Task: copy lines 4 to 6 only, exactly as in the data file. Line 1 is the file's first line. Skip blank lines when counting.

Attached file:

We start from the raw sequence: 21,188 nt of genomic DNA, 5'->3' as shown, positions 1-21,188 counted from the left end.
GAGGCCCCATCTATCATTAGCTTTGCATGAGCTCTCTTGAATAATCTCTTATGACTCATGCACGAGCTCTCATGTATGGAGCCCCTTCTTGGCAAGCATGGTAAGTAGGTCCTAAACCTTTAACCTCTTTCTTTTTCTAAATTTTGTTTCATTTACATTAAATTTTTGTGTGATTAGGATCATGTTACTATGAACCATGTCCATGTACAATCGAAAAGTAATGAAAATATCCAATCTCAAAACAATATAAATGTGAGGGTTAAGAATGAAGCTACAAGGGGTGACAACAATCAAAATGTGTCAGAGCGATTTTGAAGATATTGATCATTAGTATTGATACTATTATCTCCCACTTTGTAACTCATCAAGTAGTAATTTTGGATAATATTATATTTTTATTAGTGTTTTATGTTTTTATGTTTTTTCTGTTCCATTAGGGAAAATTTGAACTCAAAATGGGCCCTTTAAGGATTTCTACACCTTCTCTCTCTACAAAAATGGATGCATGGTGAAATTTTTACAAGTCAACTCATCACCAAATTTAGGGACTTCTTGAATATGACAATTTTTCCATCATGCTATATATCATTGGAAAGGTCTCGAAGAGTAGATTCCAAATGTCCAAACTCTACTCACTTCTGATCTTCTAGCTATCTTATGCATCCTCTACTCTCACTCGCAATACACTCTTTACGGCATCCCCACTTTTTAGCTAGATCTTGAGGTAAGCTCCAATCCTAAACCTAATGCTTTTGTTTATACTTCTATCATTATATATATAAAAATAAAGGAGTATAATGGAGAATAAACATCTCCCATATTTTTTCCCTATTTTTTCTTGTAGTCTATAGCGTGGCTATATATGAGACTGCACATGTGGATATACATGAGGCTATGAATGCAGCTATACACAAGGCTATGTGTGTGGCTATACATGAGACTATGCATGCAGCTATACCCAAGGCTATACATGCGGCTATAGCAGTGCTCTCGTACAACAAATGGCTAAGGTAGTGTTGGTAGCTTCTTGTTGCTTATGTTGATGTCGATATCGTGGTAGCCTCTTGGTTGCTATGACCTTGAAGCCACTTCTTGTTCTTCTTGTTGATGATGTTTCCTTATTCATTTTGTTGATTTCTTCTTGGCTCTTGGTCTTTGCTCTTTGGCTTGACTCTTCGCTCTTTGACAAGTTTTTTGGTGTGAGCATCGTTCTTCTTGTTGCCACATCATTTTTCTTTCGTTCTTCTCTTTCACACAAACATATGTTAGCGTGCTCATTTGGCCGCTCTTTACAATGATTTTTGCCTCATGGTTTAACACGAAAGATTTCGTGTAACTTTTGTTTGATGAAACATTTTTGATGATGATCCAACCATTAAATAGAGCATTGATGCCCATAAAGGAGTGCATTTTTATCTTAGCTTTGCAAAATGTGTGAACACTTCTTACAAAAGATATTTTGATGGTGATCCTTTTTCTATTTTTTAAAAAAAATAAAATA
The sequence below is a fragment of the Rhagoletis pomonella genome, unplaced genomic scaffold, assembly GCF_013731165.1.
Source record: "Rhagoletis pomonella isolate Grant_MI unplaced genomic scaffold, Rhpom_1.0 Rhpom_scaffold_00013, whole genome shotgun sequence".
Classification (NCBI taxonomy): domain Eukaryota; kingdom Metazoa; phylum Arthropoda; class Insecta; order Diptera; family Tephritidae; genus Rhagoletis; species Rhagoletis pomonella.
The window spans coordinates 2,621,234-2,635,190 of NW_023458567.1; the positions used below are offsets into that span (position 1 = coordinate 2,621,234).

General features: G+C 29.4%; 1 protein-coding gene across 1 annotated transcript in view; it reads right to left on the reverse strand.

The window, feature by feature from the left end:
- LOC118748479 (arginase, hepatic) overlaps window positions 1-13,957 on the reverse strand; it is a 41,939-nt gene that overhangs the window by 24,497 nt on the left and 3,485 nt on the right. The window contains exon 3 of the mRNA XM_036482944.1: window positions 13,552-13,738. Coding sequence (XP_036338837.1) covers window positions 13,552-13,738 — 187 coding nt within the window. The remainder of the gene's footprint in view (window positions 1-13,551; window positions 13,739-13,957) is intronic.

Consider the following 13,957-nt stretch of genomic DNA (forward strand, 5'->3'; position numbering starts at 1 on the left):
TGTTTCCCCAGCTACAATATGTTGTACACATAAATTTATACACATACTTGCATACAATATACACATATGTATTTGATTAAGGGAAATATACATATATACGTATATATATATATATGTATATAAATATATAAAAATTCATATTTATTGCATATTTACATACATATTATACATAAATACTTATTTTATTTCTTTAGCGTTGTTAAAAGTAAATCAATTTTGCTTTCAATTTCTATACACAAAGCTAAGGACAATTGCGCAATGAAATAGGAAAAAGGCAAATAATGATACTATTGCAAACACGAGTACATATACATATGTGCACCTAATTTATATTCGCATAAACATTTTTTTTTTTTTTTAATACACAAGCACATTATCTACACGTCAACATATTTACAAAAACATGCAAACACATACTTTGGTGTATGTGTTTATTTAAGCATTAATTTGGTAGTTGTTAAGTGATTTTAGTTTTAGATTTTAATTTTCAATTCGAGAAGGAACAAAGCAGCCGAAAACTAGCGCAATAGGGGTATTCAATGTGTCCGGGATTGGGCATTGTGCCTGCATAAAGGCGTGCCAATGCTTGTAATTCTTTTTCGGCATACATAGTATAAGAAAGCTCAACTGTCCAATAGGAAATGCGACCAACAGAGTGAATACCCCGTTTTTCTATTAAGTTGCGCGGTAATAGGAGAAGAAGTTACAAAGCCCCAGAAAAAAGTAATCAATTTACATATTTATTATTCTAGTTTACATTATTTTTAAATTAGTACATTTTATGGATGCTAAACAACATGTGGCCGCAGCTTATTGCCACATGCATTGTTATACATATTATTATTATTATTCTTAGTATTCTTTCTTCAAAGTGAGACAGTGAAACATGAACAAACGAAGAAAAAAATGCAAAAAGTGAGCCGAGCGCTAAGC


Source record: "Rhagoletis pomonella isolate Grant_MI unplaced genomic scaffold, Rhpom_1.0 Rhpom_scaffold_00013, whole genome shotgun sequence".
Classification (NCBI taxonomy): domain Eukaryota; kingdom Metazoa; phylum Arthropoda; class Insecta; order Diptera; family Tephritidae; genus Rhagoletis; species Rhagoletis pomonella.
The window spans coordinates 2,621,234-2,635,190 of NW_023458567.1; the positions used below are offsets into that span (position 1 = coordinate 2,621,234).